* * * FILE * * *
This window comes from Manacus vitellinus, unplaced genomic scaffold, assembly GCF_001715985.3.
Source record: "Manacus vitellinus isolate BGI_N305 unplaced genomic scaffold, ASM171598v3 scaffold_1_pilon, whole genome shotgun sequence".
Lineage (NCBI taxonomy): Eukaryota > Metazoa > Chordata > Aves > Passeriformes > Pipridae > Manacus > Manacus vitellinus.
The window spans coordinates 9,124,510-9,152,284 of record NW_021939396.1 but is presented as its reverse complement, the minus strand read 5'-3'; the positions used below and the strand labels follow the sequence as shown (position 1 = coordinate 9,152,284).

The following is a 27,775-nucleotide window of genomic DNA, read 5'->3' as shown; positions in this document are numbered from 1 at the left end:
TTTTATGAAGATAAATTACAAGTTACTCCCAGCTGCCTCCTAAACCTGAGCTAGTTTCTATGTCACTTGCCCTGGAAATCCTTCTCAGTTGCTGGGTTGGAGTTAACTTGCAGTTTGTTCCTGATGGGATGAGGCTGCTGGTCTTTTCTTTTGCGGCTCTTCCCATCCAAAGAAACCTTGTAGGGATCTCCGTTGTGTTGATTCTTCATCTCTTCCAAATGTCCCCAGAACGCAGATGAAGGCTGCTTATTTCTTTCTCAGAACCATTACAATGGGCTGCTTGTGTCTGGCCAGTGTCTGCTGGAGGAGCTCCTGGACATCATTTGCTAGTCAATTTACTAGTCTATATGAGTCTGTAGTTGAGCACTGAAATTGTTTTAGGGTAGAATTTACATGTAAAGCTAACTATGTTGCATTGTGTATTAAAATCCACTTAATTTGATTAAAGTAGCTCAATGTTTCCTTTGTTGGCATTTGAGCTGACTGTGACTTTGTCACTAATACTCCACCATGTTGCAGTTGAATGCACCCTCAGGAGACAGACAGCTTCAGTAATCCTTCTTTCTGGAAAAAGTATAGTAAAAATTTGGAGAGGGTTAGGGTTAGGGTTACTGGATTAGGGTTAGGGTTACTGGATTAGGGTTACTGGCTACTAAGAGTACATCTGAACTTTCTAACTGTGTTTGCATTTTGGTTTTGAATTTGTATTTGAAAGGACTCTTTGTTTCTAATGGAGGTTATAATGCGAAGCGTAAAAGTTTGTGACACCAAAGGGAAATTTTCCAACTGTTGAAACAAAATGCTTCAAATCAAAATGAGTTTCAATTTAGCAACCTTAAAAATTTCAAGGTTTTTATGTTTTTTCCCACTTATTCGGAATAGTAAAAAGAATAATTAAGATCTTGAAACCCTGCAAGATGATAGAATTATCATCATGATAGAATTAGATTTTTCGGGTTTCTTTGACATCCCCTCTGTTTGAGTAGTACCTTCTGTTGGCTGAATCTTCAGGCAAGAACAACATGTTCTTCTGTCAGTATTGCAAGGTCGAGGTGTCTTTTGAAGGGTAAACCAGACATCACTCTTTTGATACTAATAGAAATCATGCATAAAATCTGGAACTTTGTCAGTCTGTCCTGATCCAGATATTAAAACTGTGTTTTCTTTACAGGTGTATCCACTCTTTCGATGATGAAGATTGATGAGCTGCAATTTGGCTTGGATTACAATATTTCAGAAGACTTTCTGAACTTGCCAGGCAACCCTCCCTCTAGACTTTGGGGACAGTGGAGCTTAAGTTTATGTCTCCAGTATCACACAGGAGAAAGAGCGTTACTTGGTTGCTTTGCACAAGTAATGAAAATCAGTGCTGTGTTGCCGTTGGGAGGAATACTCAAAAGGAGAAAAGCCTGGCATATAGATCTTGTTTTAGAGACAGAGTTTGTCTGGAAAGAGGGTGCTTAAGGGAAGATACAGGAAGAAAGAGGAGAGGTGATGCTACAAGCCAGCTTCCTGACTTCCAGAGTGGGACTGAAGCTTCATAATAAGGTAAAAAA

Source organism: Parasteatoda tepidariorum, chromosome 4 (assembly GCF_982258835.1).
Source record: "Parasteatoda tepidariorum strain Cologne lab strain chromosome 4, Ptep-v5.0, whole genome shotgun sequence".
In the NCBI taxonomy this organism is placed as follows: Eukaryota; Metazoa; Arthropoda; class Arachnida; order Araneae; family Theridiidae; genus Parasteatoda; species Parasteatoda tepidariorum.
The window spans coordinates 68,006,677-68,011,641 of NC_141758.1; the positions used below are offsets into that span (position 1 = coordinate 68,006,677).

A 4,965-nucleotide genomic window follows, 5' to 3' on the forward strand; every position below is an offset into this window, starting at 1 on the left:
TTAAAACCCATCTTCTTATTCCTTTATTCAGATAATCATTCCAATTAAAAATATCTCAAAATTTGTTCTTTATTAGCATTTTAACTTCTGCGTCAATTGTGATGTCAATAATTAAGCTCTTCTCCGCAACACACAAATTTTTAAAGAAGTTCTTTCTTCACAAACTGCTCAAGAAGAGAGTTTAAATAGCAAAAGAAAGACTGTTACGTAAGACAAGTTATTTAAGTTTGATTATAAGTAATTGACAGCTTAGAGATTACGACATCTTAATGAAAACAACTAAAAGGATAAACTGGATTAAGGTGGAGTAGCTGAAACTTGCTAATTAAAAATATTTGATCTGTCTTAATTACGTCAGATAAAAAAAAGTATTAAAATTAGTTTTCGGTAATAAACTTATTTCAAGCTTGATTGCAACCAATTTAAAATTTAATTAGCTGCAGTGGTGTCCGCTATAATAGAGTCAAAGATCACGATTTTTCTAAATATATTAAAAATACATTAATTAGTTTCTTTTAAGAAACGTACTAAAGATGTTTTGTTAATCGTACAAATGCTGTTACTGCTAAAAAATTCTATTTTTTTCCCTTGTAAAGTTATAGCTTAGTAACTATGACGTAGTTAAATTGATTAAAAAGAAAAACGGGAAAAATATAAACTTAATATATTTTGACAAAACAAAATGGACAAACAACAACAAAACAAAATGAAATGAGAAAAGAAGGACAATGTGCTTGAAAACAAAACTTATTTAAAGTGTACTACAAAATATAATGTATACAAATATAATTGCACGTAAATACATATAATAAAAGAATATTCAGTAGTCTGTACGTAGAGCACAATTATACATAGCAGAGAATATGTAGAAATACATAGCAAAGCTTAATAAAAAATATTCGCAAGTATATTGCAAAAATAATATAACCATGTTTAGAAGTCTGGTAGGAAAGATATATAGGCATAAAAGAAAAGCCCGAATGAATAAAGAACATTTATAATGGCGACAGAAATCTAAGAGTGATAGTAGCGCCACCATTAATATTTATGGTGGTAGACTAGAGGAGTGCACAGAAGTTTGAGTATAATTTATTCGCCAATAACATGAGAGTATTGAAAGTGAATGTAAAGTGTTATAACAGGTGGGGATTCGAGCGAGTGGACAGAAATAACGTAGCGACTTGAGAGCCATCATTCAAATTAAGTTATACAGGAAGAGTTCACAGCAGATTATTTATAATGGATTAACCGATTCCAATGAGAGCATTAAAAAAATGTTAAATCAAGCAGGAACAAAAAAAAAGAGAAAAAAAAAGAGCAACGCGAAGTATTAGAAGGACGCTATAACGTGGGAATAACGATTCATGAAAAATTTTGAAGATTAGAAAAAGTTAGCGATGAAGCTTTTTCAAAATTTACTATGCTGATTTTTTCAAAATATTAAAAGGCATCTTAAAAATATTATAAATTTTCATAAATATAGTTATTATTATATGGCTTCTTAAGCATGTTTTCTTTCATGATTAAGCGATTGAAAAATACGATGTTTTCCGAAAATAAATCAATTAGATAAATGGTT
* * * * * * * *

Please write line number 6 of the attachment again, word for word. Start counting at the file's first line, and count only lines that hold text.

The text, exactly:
TTTTATGAAGATAAATTACAAGTTACTCCCAGCTGCCTCCTAAACCTGAGCTAGTTTCTATGTCACTTGCCCTGGAAATCCTTCTCAGTTGCTGGGTTGGAGTTAACTTGCAGTTTGTTCCTGATGGGATGAGGCTGCTGGTCTTTTCTTTTGCGGCTCTTCCCATCCAAAGAAACCTTGTAGGGATCTCCGTTGTGTTGATTCTTCATCTCTTCCAAATGTCCCCAGAACGCAGATGAAGGCTGCTTATTTCTTTCTCAGAACCATTACAATGGGCTGCTTGTGTCTGGCCAGTGTCTGCTGGAGGAGCTCCTGGACATCATTTGCTAGTCAATTTACTAGTCTATATGAGTCTGTAGTTGAGCACTGAAATTGTTTTAGGGTAGAATTTACATGTAAAGCTAACTATGTTGCATTGTGTATTAAAATCCACTTAATTTGATTAAAGTAGCTCAATGTTTCCTTTGTTGGCATTTGAGCTGACTGTGACTTTGTCACTAATACTCCACCATGTTGCAGTTGAATGCACCCTCAGGAGACAGACAGCTTCAGTAATCCTTCTTTCTGGAAAAAGTATAGTAAAAATTTGGAGAGGGTTAGGGTTAGGGTTACTGGATTAGGGTTAGGGTTACTGGATTAGGGTTACTGGCTACTAAGAGTACATCTGAACTTTCTAACTGTGTTTGCATTTTGGTTTTGAATTTGTATTTGAAAGGACTCTTTGTTTCTAATGGAGGTTATAATGCGAAGCGTAAAAGTTTGTGACACCAAAGGGAAATTTTCCAACTGTTGAAACAAAATGCTTCAAATCAAAATGAGTTTCAATTTAGCAACCTTAAAAATTTCAAGGTTTTTATGTTTTTTCCCACTTATTCGGAATAGTAAAAAGAATAATTAAGATCTTGAAACCCTGCAAGATGATAGAATTATCATCATGATAGAATTAGATTTTTCGGGTTTCTTTGACATCCCCTCTGTTTGAGTAGTACCTTCTGTTGGCTGAATCTTCAGGCAAGAACAACATGTTCTTCTGTCAGTATTGCAAGGTCGAGGTGTCTTTTGAAGGGTAAACCAGACATCACTCTTTTGATACTAATAGAAATCATGCATAAAATCTGGAACTTTGTCAGTCTGTCCTGATCCAGATATTAAAACTGTGTTTTCTTTACAGGTGTATCCACTCTTTCGATGATGAAGATTGATGAGCTGCAATTTGGCTTGGATTACAATATTTCAGAAGACTTTCTGAACTTGCCAGGCAACCCTCCCTCTAGACTTTGGGGACAGTGGAGCTTAAGTTTATGTCTCCAGTATCACACAGGAGAAAGAGCGTTACTTGGTTGCTTTGCACAAGTAATGAAAATCAGTGCTGTGTTGCCGTTGGGAGGAATACTCAAAAGGAGAAAAGCCTGGCATATAGATCTTGTTTTAGAGACAGAGTTTGTCTGGAAAGAGGGTGCTTAAGGGAAGATACAGGAAGAAAGAGGAGAGGTGATGCTACAAGCCAGCTTCCTGACTTCCAGAGTGGGACTGAAGCTTCATAATAAGGTAAAAAA